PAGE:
“All that passion is still there,” Laporte says. “Now we’re pushing the envelope. We’re not only looking at integrating knowledge and learning within the organisation, but also at using knowledge-sharing approaches to support sustainable client-capacity development.”
The road ahead
There is probably no other KM programme in existence more critical to the mission of an organisation than that of the World Bank. For the bank, KM is not just a way of doing business, but the business itself. Helping enterprises and governments leverage knowledge in resource-poor countries is as much the bank’s major deliverable as lending and granting money. That was Wolfensohn’s vision when he originally funded the programme and it remains his vision today. Unfortunately, Wolfensohn announced during the first week of 2005 that he would not seek re-election to a third term when his current stint ends in May.
After Steve Denning built the framework for the original programme and then left the bank four years later, the initiative lost momentum and financial support because the programme failed to justify its existence. There were pockets of achievement where front-line units embraced the strategy, but many others only paid it lip service. Where KM became part of doing business in the field, it was naturally embedded. Elsewhere, however, knowledge management is a long way from being a natural way of working, and in those cases KM continues to need top-level leadership.
The World Bank’s decision to move the primary responsibility to a reconstituted knowledge and learning board has already been carried out. But as Pomerantz puts it, “The proof will be in the pudding 12 months from now.” Whether the decision is the beginning of the end or the start of a new beginning depends heavily on choosing the right direction and on the level of passion at the bank’s senior levels and at the top of the new structure. The seven areas of work identified for the knowledge and learning board appear to be a good start, but knowledge management at the World Bank is clearly in a state of flux. Only time will tell whether the decision to disband the organisation’s core KM function was in fact the right one.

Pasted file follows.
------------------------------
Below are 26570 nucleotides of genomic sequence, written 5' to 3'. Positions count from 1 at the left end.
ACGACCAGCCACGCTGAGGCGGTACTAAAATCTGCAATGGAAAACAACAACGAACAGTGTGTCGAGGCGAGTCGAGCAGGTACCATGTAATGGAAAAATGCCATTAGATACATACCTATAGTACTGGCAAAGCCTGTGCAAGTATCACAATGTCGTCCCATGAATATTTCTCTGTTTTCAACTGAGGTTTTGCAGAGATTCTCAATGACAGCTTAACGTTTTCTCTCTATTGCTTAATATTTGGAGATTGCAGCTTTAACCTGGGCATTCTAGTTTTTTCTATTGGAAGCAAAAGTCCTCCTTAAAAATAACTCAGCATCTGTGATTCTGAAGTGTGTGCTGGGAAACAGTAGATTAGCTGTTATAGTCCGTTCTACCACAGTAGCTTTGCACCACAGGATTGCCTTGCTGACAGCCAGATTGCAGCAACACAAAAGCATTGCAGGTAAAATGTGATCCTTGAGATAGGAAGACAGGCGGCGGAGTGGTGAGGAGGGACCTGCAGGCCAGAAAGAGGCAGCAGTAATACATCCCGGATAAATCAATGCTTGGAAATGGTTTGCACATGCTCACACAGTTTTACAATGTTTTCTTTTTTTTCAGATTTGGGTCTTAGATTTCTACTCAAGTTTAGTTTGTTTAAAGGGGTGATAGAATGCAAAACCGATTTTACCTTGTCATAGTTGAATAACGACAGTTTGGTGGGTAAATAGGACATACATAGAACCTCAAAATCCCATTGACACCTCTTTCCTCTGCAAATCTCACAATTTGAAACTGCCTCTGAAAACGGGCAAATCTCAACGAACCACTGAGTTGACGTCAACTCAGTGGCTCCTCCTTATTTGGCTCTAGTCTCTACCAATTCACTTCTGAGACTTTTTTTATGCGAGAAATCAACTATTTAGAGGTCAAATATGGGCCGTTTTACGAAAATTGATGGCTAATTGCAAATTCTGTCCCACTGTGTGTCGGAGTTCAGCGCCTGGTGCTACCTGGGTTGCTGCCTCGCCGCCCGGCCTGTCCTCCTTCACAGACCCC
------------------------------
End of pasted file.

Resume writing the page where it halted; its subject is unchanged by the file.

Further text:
SIDEBAR: BP learns environment for sharing needs continuous nurturing
BP’s merger with Amoco in 1998 brought two KM teams together, but in a rush to complete the merger in 100 days, the KM teams were disbanded and knowledge management was declared “embedded”.
During the merger, management decided it had bigger issues to resolve than KM. Though the merger created a need to re-embed KM in consolidated operations, the decision was made to shut the support teams down. Kent Greenes, who headed the BP team, went off to head up KM at SAIC and most of the rest of the KM specialists chose to exit the company. Geoff Parcell and Chris Collison, who co-authored the book Learning to Fly to provide an account of the construction and growth of a first-class knowledge-sharing programme, became the last of the team to remain at BP.
Under the new arrangement, knowledge management was the responsibility of the head of technology, who tried to get the heads of business streams to act as a steering group. There was, however, a lack of appetite, although where KM was strong it stayed strong because people believed in it; it was the way they worked. In that sense, it was embedded.